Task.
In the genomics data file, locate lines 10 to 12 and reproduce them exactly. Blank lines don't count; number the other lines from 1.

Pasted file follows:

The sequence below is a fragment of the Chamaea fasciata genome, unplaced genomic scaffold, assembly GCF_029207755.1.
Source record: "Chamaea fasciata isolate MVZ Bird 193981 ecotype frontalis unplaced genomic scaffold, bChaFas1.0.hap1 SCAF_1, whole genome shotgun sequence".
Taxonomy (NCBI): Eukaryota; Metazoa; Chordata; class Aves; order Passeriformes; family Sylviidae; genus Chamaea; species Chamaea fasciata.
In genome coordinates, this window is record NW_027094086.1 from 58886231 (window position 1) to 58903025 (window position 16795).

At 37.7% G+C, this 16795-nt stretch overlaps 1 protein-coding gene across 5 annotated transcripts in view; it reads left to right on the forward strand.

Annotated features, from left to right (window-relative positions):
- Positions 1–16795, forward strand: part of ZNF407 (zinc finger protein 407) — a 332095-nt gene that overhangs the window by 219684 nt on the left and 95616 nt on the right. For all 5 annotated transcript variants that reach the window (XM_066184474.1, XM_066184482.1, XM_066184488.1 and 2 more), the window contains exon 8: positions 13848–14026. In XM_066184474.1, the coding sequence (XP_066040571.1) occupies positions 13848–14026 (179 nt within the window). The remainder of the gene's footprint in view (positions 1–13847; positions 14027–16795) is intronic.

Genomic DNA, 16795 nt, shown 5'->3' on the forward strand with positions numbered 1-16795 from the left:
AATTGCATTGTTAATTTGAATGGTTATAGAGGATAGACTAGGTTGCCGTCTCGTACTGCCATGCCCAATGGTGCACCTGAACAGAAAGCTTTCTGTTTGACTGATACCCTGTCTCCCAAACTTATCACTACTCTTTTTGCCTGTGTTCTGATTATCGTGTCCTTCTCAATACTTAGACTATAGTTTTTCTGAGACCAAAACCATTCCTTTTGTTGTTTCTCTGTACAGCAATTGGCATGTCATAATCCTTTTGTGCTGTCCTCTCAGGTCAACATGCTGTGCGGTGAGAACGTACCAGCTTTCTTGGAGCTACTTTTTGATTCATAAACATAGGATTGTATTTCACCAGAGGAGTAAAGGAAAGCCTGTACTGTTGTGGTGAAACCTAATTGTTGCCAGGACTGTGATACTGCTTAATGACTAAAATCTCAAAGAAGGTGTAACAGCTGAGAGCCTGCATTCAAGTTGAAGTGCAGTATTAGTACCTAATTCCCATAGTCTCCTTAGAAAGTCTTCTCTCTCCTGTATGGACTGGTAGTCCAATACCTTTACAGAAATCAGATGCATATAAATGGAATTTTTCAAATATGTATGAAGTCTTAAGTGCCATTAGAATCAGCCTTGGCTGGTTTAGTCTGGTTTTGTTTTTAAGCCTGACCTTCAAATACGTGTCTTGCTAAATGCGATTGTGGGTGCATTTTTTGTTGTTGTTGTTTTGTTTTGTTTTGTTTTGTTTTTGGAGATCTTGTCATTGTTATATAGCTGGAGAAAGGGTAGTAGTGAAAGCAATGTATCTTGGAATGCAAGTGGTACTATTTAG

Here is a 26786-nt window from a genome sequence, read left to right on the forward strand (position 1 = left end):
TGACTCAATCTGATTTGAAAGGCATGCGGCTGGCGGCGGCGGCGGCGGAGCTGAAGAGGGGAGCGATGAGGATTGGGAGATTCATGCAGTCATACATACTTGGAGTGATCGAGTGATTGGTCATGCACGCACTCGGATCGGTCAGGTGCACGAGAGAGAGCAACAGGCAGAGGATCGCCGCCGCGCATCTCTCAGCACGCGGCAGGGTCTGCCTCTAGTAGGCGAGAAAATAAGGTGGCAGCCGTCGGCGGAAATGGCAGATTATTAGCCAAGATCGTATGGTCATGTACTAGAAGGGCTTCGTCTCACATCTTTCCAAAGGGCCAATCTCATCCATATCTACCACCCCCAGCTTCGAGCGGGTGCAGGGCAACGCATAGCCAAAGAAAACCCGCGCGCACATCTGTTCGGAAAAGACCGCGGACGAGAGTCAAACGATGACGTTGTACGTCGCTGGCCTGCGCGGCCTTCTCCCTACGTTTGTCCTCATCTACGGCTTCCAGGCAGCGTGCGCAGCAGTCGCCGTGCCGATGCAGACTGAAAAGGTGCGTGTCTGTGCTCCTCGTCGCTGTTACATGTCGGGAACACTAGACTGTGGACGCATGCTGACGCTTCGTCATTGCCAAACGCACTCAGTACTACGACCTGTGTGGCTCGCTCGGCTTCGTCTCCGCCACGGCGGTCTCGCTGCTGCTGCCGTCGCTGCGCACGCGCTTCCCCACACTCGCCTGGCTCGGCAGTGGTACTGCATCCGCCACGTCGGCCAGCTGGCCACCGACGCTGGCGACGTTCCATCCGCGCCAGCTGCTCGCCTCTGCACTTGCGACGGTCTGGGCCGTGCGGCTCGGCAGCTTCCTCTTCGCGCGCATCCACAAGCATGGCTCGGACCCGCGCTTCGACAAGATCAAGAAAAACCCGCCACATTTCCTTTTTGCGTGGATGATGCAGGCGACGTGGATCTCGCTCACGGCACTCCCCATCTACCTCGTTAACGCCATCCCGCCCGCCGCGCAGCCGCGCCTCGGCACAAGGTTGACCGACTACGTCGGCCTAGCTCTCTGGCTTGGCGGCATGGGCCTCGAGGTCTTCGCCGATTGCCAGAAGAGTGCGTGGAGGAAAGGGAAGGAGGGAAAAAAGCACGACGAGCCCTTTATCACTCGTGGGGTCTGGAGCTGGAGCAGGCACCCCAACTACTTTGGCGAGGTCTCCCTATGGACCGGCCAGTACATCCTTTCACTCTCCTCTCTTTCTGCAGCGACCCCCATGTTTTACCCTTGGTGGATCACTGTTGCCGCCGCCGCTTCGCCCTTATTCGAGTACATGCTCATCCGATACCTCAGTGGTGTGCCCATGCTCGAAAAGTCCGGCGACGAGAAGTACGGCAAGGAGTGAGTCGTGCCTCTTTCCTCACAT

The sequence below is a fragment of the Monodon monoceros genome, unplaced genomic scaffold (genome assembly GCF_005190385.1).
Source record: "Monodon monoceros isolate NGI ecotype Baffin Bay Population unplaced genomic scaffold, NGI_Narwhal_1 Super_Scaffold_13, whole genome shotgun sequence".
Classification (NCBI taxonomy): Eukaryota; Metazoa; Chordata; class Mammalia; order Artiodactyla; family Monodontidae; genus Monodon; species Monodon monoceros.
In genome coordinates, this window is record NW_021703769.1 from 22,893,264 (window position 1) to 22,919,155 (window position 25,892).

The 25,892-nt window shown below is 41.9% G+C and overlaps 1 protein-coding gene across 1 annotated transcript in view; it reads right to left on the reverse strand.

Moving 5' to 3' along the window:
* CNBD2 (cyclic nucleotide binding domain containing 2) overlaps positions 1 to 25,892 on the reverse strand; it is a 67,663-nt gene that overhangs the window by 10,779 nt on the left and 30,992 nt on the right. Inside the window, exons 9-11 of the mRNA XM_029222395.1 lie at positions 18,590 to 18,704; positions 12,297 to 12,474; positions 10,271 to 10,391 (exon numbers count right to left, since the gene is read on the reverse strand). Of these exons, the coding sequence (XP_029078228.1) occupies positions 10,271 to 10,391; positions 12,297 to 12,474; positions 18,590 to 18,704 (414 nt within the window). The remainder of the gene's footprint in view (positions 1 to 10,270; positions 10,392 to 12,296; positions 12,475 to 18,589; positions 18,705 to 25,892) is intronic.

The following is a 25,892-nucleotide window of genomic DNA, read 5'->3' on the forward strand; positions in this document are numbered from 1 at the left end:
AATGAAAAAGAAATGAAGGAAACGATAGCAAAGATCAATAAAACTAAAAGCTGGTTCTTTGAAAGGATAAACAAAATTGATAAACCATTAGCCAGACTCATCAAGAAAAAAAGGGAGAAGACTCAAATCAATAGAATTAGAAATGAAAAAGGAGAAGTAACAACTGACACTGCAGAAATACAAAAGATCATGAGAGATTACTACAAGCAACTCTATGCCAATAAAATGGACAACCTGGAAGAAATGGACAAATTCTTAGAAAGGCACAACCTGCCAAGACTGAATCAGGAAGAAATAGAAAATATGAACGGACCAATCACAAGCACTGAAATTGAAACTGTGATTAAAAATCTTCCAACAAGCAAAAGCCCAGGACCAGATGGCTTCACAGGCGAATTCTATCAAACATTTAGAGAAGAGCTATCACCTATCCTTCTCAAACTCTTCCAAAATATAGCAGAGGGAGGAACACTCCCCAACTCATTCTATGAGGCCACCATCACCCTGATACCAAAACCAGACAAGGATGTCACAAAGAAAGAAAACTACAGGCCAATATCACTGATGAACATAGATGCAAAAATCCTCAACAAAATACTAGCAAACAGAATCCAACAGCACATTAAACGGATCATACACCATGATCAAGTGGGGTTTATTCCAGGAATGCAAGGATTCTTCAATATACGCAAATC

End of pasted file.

Here is a 26786-nt window from a genome sequence, read left to right on the forward strand (position 1 = left end):
TGACTCAATCTGATTTGAAAGGCATGCGGCTGGCGGCGGCGGCGGCGGAGCTGAAGAGGGGAGCGATGAGGATTGGGAGATTCATGCAGTCATACATACTTGGAGTGATCGAGTGATTGGTCATGCACGCACTCGGATCGGTCAGGTGCACGAGAGAGAGCAACAGGCAGAGGATCGCCGCCGCGCATCTCTCAGCACGCGGCAGGGTCTGCCTCTAGTAGGCGAGAAAATAAGGTGGCAGCCGTCGGCGGAAATGGCAGATTATTAGCCAAGATCGTATGGTCATGTACTAGAAGGGCTTCGTCTCACATCTTTCCAAAGGGCCAATCTCATCCATATCTACCACCCCCAGCTTCGAGCGGGTGCAGGGCAACGCATAGCCAAAGAAAACCCGCGCGCACATCTGTTCGGAAAAGACCGCGGACGAGAGTCAAACGATGACGTTGTACGTCGCTGGCCTGCGCGGCCTTCTCCCTACGTTTGTCCTCATCTACGGCTTCCAGGCAGCGTGCGCAGCAGTCGCCGTGCCGATGCAGACTGAAAAGGTGCGTGTCTGTGCTCCTCGTCGCTGTTACATGTCGGGAACACTAGACTGTGGACGCATGCTGACGCTTCGTCATTGCCAAACGCACTCAGTACTACGACCTGTGTGGCTCGCTCGGCTTCGTCTCCGCCACGGCGGTCTCGCTGCTGCTGCCGTCGCTGCGCACGCGCTTCCCCACACTCGCCTGGCTCGGCAGTGGTACTGCATCCGCCACGTCGGCCAGCTGGCCACCGACGCTGGCGACGTTCCATCCGCGCCAGCTGCTCGCCTCTGCACTTGCGACGGTCTGGGCCGTGCGGCTCGGCAGCTTCCTCTTCGCGCGCATCCACAAGCATGGCTCGGACCCGCGCTTCGACAAGATCAAGAAAAACCCGCCACATTTCCTTTTTGCGTGGATGATGCAGGCGACGTGGATCTCGCTCACGGCACTCCCCATCTACCTCGTTAACGCCATCCCGCCCGCCGCGCAGCCGCGCCTCGGCACAAGGTTGACCGACTACGTCGGCCTAGCTCTCTGGCTTGGCGGCATGGGCCTCGAGGTCTTCGCCGATTGCCAGAAGAGTGCGTGGAGGAAAGGGAAGGAGGGAAAAAAGCACGACGAGCCCTTTATCACTCGTGGGGTCTGGAGCTGGAGCAGGCACCCCAACTACTTTGGCGAGGTCTCCCTATGGACCGGCCAGTACATCCTTTCACTCTCCTCTCTTTCTGCAGCGACCCCCATGTTTTACCCTTGGTGGATCACTGTTGCCGCCGCCGCTTCGCCCTTATTCGAGTACATGCTCATCCGATACCTCAGTGGTGTGCCCATGCTCGAAAAGTCCGGCGACGAGAAGTACGGCAAGGAGTGAGTCGTGCCTCTTTCCTCACAT

The sequence below is a fragment of the Monodon monoceros genome, unplaced genomic scaffold (genome assembly GCF_005190385.1).